Richter drew both personal and political consequences from these experiences that were reflected in his academic and professional career: he studied philosophy, medicine and psychology, in 1949 he completed his doctorate on the philosophical dimension of pain and in 1950 he began a supplementary course in psychoanalysis that he finished two years later. In 1957 he got a doctorate in medicine and from 1952 onwards Richter ran a consultation and research centre for mentally disturbed children and teenagers in Berlin. From 1959 to 1962 he also managed Berlin’s Psychoanalytical Institute. In 1963, without any post-doctoral thesis or professorship, Richter was appointed to the newly founded Chair of Psychosomatics at the medical faculty of the University of Giessen. He held the chair in Giessen until 1991 and succeeded in setting up one of the leading centres for psychosomatic medicine and, on top of that, he also established a Psychoanalytical Institute. After he retired, becoming a professor emeritus, he took over the management of the Sigmund Freud Institute in Frankfurt that had been threatened with closure and gave it a secure future.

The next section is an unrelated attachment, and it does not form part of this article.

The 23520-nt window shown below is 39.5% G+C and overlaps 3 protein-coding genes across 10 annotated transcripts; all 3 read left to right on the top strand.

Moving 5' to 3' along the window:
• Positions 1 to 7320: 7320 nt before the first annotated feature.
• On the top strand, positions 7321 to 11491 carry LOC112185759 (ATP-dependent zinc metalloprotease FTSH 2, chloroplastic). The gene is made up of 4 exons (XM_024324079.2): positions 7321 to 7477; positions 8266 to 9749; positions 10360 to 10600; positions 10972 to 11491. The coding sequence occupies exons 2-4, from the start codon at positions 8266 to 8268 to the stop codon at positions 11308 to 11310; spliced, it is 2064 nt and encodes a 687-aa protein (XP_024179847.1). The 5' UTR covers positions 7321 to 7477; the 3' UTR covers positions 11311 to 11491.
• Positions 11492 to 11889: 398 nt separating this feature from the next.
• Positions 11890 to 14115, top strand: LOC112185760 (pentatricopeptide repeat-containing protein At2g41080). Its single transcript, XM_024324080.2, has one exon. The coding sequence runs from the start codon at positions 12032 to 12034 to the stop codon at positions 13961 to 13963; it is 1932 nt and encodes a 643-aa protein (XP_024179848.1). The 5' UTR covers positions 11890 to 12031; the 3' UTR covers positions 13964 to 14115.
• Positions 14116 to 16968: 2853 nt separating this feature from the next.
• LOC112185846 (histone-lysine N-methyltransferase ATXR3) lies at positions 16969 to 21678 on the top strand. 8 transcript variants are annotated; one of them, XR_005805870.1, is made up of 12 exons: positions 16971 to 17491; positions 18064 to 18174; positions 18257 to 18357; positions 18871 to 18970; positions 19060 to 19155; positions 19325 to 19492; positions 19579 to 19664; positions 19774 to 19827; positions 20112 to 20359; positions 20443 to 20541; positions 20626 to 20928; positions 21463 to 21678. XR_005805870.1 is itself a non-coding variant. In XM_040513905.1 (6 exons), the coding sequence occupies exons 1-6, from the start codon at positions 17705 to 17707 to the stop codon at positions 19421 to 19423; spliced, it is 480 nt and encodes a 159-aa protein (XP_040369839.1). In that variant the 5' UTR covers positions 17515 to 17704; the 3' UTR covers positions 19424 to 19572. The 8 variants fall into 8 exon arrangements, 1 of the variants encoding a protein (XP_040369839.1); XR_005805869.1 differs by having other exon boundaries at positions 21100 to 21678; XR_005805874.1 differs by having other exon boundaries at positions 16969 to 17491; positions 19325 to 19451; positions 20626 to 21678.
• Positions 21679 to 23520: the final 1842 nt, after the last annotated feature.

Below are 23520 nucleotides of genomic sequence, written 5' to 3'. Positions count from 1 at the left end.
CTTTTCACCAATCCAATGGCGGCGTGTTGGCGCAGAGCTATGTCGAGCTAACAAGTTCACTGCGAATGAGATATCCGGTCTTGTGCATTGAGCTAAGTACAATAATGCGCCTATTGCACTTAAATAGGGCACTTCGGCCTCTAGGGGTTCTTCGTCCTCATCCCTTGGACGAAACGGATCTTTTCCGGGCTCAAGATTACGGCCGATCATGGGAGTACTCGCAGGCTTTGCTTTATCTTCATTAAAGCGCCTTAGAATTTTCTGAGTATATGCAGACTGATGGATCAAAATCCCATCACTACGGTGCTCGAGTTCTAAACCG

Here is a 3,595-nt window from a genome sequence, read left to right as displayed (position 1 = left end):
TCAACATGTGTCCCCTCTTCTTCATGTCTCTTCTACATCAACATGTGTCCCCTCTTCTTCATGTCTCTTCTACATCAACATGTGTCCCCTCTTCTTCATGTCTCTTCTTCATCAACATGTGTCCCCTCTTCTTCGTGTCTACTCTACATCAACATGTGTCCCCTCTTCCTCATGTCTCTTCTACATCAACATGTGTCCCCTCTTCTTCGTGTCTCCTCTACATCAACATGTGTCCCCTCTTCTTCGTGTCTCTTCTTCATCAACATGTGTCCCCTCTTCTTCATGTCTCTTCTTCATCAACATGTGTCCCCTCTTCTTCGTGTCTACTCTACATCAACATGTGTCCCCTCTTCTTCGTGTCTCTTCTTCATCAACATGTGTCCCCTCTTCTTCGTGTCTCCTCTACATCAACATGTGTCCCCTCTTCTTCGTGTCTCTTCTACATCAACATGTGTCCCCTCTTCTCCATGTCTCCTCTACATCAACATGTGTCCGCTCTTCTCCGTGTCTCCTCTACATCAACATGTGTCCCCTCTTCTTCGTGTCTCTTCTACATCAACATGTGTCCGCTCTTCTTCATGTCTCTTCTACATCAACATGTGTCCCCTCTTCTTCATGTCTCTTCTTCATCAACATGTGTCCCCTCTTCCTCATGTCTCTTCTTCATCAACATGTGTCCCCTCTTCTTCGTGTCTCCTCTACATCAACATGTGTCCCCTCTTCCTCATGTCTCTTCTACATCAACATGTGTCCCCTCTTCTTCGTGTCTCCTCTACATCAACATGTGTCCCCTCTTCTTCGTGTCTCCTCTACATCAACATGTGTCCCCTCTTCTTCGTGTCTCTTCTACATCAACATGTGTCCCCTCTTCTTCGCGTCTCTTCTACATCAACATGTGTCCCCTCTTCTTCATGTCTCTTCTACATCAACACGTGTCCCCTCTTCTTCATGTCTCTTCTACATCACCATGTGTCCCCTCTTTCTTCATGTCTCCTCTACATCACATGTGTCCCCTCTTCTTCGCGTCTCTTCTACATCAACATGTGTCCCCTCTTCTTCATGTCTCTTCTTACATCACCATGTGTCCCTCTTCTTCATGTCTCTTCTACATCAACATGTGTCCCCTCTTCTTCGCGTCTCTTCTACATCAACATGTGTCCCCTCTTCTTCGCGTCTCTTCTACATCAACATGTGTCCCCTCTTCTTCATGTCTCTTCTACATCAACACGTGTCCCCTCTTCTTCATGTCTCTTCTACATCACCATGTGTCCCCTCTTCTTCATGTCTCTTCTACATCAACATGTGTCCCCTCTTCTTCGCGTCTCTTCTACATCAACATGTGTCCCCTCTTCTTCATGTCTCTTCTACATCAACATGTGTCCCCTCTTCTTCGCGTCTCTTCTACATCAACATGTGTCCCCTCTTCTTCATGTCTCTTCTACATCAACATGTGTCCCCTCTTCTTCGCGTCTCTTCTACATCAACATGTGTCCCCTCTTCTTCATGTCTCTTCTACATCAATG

Don’t run away, stand firm!

Richter’s literary output was equally as impressive as his biography. Over 200 scientific treatises and almost 30 books testify to a persistent assiduity that is second to none. No way are his works academic flashes in the pan, either. Many of his books - for example, his first work Eltern, Kind und Neurose (Parents, Child and Neurosis, 1962) that was rejected as his post-doctoral thesis, his works entitled Patient Familie (The Family as Patient, 1970) and Die Gruppe (The Group, 1972) or his philosophical magnum opus Der Gotteskomplex (All Mighty: A Study of the God-Complex in Western Man, 1979) - have become veritable classics and have been issued anew many times. They were almost always not only aimed at a specialist group, but also at a broader readership that might possibly be won over to psychology and psychoanalysis and their analytically emancipatory power.